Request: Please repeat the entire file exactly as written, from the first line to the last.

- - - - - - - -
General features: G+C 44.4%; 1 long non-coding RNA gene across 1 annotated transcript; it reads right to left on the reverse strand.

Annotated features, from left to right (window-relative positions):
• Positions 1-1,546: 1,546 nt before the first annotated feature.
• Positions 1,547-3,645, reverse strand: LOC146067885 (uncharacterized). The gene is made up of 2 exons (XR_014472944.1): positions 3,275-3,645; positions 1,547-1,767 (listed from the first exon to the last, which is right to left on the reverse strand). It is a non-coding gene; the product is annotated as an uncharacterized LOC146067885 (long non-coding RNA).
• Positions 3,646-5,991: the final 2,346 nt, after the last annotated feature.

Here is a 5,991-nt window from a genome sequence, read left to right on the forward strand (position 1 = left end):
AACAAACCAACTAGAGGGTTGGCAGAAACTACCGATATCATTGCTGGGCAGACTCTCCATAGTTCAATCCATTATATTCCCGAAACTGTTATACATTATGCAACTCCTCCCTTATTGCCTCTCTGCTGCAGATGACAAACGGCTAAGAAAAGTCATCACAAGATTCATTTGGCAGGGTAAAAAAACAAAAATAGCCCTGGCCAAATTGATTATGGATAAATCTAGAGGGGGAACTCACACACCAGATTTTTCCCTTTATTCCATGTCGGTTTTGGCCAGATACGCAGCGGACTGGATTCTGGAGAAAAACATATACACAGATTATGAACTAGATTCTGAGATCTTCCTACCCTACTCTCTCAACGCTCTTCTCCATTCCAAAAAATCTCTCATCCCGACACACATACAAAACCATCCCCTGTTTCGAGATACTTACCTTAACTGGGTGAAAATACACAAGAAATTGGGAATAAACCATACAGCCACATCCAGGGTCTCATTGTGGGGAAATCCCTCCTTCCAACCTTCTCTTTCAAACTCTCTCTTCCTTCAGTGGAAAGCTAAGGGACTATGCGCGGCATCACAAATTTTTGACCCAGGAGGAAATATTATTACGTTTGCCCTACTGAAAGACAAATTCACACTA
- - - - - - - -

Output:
General features: G+C 44.4%; 1 long non-coding RNA gene across 1 annotated transcript; it reads right to left on the reverse strand.

Annotated features, from left to right (window-relative positions):
• Positions 1-1,546: 1,546 nt before the first annotated feature.
• Positions 1,547-3,645, reverse strand: LOC146067885 (uncharacterized). The gene is made up of 2 exons (XR_014472944.1): positions 3,275-3,645; positions 1,547-1,767 (listed from the first exon to the last, which is right to left on the reverse strand). It is a non-coding gene; the product is annotated as an uncharacterized LOC146067885 (long non-coding RNA).
• Positions 3,646-5,991: the final 2,346 nt, after the last annotated feature.

Here is a 5,991-nt window from a genome sequence, read left to right on the forward strand (position 1 = left end):
AACAAACCAACTAGAGGGTTGGCAGAAACTACCGATATCATTGCTGGGCAGACTCTCCATAGTTCAATCCATTATATTCCCGAAACTGTTATACATTATGCAACTCCTCCCTTATTGCCTCTCTGCTGCAGATGACAAACGGCTAAGAAAAGTCATCACAAGATTCATTTGGCAGGGTAAAAAAACAAAAATAGCCCTGGCCAAATTGATTATGGATAAATCTAGAGGGGGAACTCACACACCAGATTTTTCCCTTTATTCCATGTCGGTTTTGGCCAGATACGCAGCGGACTGGATTCTGGAGAAAAACATATACACAGATTATGAACTAGATTCTGAGATCTTCCTACCCTACTCTCTCAACGCTCTTCTCCATTCCAAAAAATCTCTCATCCCGACACACATACAAAACCATCCCCTGTTTCGAGATACTTACCTTAACTGGGTGAAAATACACAAGAAATTGGGAATAAACCATACAGCCACATCCAGGGTCTCATTGTGGGGAAATCCCTCCTTCCAACCTTCTCTTTCAAACTCTCTCTTCCTTCAGTGGAAAGCTAAGGGACTATGCGCGGCATCACAAATTTTTGACCCAGGAGGAAATATTATTACGTTTGCCCTACTGAAAGACAAATTCACACTA